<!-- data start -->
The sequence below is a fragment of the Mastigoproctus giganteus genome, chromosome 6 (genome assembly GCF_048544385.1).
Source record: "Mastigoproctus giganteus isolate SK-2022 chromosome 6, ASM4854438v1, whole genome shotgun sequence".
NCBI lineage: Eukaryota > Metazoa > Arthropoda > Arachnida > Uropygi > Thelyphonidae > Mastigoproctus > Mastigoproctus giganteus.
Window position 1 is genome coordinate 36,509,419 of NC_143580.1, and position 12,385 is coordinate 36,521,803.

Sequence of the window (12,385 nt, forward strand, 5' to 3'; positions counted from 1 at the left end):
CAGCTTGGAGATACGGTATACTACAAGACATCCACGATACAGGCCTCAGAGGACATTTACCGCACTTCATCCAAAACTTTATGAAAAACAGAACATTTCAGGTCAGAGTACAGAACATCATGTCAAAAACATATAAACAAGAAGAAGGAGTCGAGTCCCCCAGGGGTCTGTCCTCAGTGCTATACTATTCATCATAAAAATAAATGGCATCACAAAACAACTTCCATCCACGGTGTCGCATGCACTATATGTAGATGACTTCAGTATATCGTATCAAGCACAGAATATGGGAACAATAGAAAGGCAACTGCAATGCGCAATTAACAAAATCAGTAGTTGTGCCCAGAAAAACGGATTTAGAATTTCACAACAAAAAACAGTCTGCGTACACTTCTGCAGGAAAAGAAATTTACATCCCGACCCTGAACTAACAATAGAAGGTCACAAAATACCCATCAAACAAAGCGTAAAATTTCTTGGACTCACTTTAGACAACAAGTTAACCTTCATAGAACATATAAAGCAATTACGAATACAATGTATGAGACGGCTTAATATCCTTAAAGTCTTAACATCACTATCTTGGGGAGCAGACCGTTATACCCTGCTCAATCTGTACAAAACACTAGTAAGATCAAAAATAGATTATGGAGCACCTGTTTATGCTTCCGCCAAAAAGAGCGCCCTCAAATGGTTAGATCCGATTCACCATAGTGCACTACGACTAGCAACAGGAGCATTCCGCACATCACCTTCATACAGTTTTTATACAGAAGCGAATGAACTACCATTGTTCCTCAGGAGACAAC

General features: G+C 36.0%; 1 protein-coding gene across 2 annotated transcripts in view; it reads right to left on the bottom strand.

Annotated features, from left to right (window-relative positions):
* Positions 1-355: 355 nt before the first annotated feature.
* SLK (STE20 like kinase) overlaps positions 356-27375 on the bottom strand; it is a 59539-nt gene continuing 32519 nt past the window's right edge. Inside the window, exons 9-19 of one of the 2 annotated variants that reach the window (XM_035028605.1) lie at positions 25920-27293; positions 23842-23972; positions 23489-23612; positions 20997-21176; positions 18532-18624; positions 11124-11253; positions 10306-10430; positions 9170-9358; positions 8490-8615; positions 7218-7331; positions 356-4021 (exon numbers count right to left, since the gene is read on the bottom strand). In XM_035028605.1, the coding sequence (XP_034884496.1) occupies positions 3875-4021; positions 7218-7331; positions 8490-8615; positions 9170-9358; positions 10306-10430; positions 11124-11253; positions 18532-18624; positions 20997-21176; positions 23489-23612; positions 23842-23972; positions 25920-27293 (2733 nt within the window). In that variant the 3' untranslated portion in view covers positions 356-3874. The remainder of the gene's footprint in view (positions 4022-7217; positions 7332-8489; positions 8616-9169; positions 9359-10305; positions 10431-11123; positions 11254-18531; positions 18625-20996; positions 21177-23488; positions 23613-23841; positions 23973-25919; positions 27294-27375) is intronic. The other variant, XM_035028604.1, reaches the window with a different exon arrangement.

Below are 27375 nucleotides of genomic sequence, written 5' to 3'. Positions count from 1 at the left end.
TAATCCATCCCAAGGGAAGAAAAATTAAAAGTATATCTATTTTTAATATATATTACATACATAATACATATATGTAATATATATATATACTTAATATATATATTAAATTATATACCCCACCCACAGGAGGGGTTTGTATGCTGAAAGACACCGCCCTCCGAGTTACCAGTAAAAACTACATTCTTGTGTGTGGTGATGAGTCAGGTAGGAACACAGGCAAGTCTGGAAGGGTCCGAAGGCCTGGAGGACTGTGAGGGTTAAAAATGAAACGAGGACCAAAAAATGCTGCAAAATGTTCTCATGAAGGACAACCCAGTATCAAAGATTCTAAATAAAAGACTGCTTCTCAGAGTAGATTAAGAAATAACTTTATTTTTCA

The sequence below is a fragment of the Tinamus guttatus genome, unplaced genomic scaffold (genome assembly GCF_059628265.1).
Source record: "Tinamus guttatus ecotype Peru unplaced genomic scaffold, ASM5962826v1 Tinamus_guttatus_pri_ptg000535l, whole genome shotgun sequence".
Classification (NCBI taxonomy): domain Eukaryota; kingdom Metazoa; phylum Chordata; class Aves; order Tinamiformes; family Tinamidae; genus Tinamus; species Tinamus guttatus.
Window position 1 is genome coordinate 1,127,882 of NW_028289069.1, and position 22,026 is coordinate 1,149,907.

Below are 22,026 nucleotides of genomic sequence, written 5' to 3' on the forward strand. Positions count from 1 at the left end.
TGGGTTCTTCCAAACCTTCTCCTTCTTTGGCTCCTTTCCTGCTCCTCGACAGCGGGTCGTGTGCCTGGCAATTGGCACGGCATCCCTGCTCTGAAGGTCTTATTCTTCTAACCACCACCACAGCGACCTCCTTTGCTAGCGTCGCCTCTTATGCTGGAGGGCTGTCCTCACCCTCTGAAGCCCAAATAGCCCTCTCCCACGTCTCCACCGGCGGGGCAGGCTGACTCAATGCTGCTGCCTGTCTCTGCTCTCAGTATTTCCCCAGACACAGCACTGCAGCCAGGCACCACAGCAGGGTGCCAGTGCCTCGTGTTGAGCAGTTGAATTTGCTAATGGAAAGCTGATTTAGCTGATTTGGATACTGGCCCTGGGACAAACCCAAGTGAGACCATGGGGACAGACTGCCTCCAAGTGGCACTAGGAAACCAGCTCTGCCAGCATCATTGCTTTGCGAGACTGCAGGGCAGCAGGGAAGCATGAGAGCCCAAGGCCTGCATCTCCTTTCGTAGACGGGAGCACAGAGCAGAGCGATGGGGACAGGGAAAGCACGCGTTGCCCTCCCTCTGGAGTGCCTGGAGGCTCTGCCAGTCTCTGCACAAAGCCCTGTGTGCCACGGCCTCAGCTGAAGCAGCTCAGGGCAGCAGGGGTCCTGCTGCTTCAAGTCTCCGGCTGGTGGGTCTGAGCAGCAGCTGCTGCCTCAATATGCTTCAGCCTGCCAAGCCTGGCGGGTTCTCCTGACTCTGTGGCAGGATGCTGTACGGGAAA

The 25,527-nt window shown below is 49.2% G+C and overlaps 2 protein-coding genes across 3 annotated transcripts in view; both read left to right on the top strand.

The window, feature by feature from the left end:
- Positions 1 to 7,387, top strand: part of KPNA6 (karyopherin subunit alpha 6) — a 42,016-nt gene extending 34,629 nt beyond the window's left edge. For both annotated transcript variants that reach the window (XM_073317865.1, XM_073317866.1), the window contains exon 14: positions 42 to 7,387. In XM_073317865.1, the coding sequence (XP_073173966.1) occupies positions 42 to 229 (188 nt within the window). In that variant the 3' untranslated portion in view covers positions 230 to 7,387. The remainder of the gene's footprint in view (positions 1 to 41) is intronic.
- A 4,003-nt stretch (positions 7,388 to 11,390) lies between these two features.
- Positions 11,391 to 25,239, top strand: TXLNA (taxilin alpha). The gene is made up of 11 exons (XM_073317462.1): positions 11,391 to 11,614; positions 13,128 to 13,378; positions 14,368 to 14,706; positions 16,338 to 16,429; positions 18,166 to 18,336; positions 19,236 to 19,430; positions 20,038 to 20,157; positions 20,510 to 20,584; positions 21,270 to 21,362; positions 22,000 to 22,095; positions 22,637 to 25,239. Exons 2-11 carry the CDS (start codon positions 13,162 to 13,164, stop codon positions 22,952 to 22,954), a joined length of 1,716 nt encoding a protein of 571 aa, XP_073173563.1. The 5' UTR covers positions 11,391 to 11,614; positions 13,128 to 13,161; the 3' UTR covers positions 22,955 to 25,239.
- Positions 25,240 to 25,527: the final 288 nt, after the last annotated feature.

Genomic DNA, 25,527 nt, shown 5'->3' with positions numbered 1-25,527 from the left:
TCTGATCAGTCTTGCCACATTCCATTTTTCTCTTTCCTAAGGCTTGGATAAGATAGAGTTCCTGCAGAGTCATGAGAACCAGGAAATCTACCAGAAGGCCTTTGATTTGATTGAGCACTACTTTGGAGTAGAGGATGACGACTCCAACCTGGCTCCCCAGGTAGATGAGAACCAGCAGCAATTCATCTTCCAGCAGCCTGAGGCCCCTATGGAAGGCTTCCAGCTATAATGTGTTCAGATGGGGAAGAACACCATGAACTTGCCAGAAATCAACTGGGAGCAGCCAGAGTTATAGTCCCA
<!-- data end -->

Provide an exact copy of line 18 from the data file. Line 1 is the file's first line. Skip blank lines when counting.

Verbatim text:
TGGGTTCTTCCAAACCTTCTCCTTCTTTGGCTCCTTTCCTGCTCCTCGACAGCGGGTCGTGTGCCTGGCAATTGGCACGGCATCCCTGCTCTGAAGGTCTTATTCTTCTAACCACCACCACAGCGACCTCCTTTGCTAGCGTCGCCTCTTATGCTGGAGGGCTGTCCTCACCCTCTGAAGCCCAAATAGCCCTCTCCCACGTCTCCACCGGCGGGGCAGGCTGACTCAATGCTGCTGCCTGTCTCTGCTCTCAGTATTTCCCCAGACACAGCACTGCAGCCAGGCACCACAGCAGGGTGCCAGTGCCTCGTGTTGAGCAGTTGAATTTGCTAATGGAAAGCTGATTTAGCTGATTTGGATACTGGCCCTGGGACAAACCCAAGTGAGACCATGGGGACAGACTGCCTCCAAGTGGCACTAGGAAACCAGCTCTGCCAGCATCATTGCTTTGCGAGACTGCAGGGCAGCAGGGAAGCATGAGAGCCCAAGGCCTGCATCTCCTTTCGTAGACGGGAGCACAGAGCAGAGCGATGGGGACAGGGAAAGCACGCGTTGCCCTCCCTCTGGAGTGCCTGGAGGCTCTGCCAGTCTCTGCACAAAGCCCTGTGTGCCACGGCCTCAGCTGAAGCAGCTCAGGGCAGCAGGGGTCCTGCTGCTTCAAGTCTCCGGCTGGTGGGTCTGAGCAGCAGCTGCTGCCTCAATATGCTTCAGCCTGCCAAGCCTGGCGGGTTCTCCTGACTCTGTGGCAGGATGCTGTACGGGAAA